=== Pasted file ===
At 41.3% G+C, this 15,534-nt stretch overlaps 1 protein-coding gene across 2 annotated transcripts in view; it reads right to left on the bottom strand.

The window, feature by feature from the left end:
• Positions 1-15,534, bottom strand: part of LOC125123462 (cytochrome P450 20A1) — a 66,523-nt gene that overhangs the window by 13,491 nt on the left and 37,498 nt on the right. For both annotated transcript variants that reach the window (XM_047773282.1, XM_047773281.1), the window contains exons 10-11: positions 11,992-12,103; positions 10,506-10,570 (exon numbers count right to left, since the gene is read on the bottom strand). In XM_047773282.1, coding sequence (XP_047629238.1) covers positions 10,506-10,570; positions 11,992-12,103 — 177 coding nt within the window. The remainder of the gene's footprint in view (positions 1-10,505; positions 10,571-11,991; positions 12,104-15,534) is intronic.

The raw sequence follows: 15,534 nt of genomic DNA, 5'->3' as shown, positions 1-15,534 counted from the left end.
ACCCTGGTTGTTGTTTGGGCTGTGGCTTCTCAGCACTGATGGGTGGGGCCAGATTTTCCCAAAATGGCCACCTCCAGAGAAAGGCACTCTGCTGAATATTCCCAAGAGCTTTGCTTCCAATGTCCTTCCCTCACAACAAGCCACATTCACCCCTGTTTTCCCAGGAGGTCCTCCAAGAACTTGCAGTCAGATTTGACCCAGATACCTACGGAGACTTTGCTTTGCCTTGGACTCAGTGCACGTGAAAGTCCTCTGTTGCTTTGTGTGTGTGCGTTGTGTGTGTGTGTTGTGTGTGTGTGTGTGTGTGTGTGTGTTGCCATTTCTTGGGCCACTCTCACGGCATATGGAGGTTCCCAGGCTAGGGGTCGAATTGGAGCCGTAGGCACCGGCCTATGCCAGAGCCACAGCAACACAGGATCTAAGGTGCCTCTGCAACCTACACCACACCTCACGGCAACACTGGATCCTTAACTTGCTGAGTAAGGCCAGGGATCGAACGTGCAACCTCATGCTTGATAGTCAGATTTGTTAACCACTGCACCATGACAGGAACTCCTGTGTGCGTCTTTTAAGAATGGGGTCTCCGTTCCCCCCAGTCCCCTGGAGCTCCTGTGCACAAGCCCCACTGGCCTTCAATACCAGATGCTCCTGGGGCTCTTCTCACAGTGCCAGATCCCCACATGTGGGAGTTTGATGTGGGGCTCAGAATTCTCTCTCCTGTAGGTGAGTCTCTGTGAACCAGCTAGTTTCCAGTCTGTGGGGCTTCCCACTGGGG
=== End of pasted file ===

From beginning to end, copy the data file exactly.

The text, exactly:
At 41.3% G+C, this 15,534-nt stretch overlaps 1 protein-coding gene across 2 annotated transcripts in view; it reads right to left on the bottom strand.

The window, feature by feature from the left end:
• Positions 1-15,534, bottom strand: part of LOC125123462 (cytochrome P450 20A1) — a 66,523-nt gene that overhangs the window by 13,491 nt on the left and 37,498 nt on the right. For both annotated transcript variants that reach the window (XM_047773282.1, XM_047773281.1), the window contains exons 10-11: positions 11,992-12,103; positions 10,506-10,570 (exon numbers count right to left, since the gene is read on the bottom strand). In XM_047773282.1, coding sequence (XP_047629238.1) covers positions 10,506-10,570; positions 11,992-12,103 — 177 coding nt within the window. The remainder of the gene's footprint in view (positions 1-10,505; positions 10,571-11,991; positions 12,104-15,534) is intronic.

The raw sequence follows: 15,534 nt of genomic DNA, 5'->3' as shown, positions 1-15,534 counted from the left end.
ACCCTGGTTGTTGTTTGGGCTGTGGCTTCTCAGCACTGATGGGTGGGGCCAGATTTTCCCAAAATGGCCACCTCCAGAGAAAGGCACTCTGCTGAATATTCCCAAGAGCTTTGCTTCCAATGTCCTTCCCTCACAACAAGCCACATTCACCCCTGTTTTCCCAGGAGGTCCTCCAAGAACTTGCAGTCAGATTTGACCCAGATACCTACGGAGACTTTGCTTTGCCTTGGACTCAGTGCACGTGAAAGTCCTCTGTTGCTTTGTGTGTGTGCGTTGTGTGTGTGTGTTGTGTGTGTGTGTGTGTGTGTGTGTGTTGCCATTTCTTGGGCCACTCTCACGGCATATGGAGGTTCCCAGGCTAGGGGTCGAATTGGAGCCGTAGGCACCGGCCTATGCCAGAGCCACAGCAACACAGGATCTAAGGTGCCTCTGCAACCTACACCACACCTCACGGCAACACTGGATCCTTAACTTGCTGAGTAAGGCCAGGGATCGAACGTGCAACCTCATGCTTGATAGTCAGATTTGTTAACCACTGCACCATGACAGGAACTCCTGTGTGCGTCTTTTAAGAATGGGGTCTCCGTTCCCCCCAGTCCCCTGGAGCTCCTGTGCACAAGCCCCACTGGCCTTCAATACCAGATGCTCCTGGGGCTCTTCTCACAGTGCCAGATCCCCACATGTGGGAGTTTGATGTGGGGCTCAGAATTCTCTCTCCTGTAGGTGAGTCTCTGTGAACCAGCTAGTTTCCAGTCTGTGGGGCTTCCCACTGGGG